Spring Books

If Symptoms Persist

BMJ 1995; 310 doi: http://dx.doi.org/10.1136/bmj.310.6988.1207 (Published 06 May 1995) Cite this as: BMJ 1995;310:1207
  1. Paul Bowden

    Theodore Dalrymple Andre Deutsch, pounds sterling8.99, pp 150 ISBN 0 233 98898 X

    Writing under a pseudonym in his weekly column in the Spectator, Theodore Dalrymple presents a picture of a lawless world. Dr Dalrymple works at a hospital, and he makes regular prison visits. His life is threatened, and within the space of a week his car is broken into for the third time in a year, his secretary's mother is attacked, and one of his patients is robbed and beaten in two separate incidents. Responsibility for this anarchy is placed squarely on both the courts and the police, who are either stupid, lazy, or interested only in clearing their cells.

    Inhabiting Dalrymple's world are an edentulous people, unable to read (with the exception of benefits pamphlets) and sometimes called Jason, who use words like “yoof” (for youth). His patients carry knives, and they tell stories of robberies, burglaries, and vandalism. Their tattoos determine their relationship with the world and proclaim a message which is either unambiguous (“Fuck Off”; “Made in England”; a swastika) or subtle (the Old Borstalians' blue spot on the cheek). They are a whingeing breed “maintained if not created by the welfare state and whose every word is uttered with the dying fall of complaint.” Even in prison the standard British burglar, malevolent and self righteous, lives the life of Riley, endlessly replaying the violent parts of videos.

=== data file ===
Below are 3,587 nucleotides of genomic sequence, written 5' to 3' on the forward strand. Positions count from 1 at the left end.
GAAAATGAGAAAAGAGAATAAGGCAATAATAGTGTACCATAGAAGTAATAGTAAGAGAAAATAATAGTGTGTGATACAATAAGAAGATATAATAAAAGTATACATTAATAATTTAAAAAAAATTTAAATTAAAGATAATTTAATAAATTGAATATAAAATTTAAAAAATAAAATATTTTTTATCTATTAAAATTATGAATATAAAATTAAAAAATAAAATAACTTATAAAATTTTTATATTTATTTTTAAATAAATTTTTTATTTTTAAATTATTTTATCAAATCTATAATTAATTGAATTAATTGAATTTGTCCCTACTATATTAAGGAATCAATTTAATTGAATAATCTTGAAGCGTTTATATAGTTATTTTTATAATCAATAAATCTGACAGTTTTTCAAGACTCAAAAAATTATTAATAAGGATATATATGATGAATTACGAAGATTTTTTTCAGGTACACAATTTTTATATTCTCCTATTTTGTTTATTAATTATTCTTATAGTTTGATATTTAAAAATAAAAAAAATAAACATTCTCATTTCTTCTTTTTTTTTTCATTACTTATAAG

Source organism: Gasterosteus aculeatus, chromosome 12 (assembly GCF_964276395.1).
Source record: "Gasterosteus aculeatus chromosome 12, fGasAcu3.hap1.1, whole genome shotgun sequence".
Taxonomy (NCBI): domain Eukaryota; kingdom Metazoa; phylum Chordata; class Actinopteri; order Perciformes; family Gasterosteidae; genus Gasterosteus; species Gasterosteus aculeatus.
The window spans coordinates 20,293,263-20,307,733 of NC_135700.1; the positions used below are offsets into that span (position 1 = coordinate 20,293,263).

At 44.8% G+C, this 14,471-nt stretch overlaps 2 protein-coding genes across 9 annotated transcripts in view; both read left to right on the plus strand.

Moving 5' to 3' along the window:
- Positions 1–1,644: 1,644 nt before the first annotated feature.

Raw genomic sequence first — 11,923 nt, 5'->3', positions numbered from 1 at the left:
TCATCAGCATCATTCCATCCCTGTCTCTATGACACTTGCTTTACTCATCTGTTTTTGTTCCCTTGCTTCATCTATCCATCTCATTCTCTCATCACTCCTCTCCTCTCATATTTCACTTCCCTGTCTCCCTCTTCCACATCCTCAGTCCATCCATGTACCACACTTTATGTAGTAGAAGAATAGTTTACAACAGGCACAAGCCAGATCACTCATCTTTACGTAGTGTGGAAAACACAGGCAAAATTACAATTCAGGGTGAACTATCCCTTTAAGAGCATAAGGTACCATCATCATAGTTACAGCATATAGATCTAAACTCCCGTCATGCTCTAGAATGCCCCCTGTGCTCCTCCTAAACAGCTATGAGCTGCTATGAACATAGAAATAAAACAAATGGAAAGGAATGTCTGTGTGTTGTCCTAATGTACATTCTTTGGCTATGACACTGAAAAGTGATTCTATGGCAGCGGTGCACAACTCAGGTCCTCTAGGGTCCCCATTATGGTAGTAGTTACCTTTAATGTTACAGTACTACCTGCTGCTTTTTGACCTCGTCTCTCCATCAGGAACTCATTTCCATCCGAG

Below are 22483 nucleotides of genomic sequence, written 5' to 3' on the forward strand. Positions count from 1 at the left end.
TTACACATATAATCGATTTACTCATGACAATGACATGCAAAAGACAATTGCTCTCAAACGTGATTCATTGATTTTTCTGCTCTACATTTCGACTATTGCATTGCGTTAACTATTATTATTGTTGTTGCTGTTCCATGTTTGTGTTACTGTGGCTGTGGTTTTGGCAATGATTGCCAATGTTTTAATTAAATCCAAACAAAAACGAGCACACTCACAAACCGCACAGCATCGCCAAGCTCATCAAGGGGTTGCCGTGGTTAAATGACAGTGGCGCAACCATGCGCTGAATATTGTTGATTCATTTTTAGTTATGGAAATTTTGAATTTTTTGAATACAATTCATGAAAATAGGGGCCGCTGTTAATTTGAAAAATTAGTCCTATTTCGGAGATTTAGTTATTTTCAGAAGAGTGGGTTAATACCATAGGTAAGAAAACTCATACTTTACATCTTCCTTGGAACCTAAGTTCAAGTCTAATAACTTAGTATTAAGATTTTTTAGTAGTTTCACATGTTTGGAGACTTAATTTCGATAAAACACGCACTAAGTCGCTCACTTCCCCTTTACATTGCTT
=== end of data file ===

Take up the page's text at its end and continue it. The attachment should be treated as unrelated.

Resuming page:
The environment matches its inhabitants. A community centre's garden is barren because its clients urinate on the plants. Residence in a tower block is possible only if tenants are calmed with Valium. Housing officers and social workers are the targets for attack and manipulation. One man requested a transfer to a three bedroomed flat because his existing accommodation was too small for himself and his 40 ferrets.

    Felons blame either drink or drugs. Young women, blessed with many nippers (sic)—who are mostly cared for by someone else—and deserted by their violent cohabitees, become pregnant in an attempt either to force their men to return or to have another person to give them love. Overdoses and threats of self harm have an added value, causing bad debts to be cancelled and those who have been disconnected from services to be reconnected.

    A selection of Dalrymple's articles is now available in a book, and the whole could be read as an exercise in satire, with invective and wit being used to dramatise the vice inherent in contemporary urban society. Some hint as to whether or not Dalrymple is a psychiatrist can be deduced from the following. (Of a patient frequently the victim of burglary): “It was fortunate…that she was too poor to have valuable possessions”; (speaking of giving evidence in court): “It gives me great pleasure to cook the goose of some of my more obnoxious patients”; (of a man tormented by hallucinations whose origins he believed lay in an intestinal worm): “No doubt advances in parasitology will soon result in a compact disc worm.” A last example is worth a thousand words, and in it he mocks in trenchant tabloidese: “Single mother victim of bag snatcher outside social security.”

    Coming from a doctor's pen it all has a certain shock value. But there is something sinister about a physician presenting in this way people to whom he has a duty of care. It is both exploitative and unremitting in its harshness. It is a perfect paranoid position: reason surrounded by feckless scrounging, short-termism, and greed. But is it not all a fabrication that panders to those who have the responsibility to change things from being what they are but choose not to do so? And do his patients know what he thinks of them?—PAUL BOWDEN, consultant forensic psychiatrist, Maudsley Hospital, London

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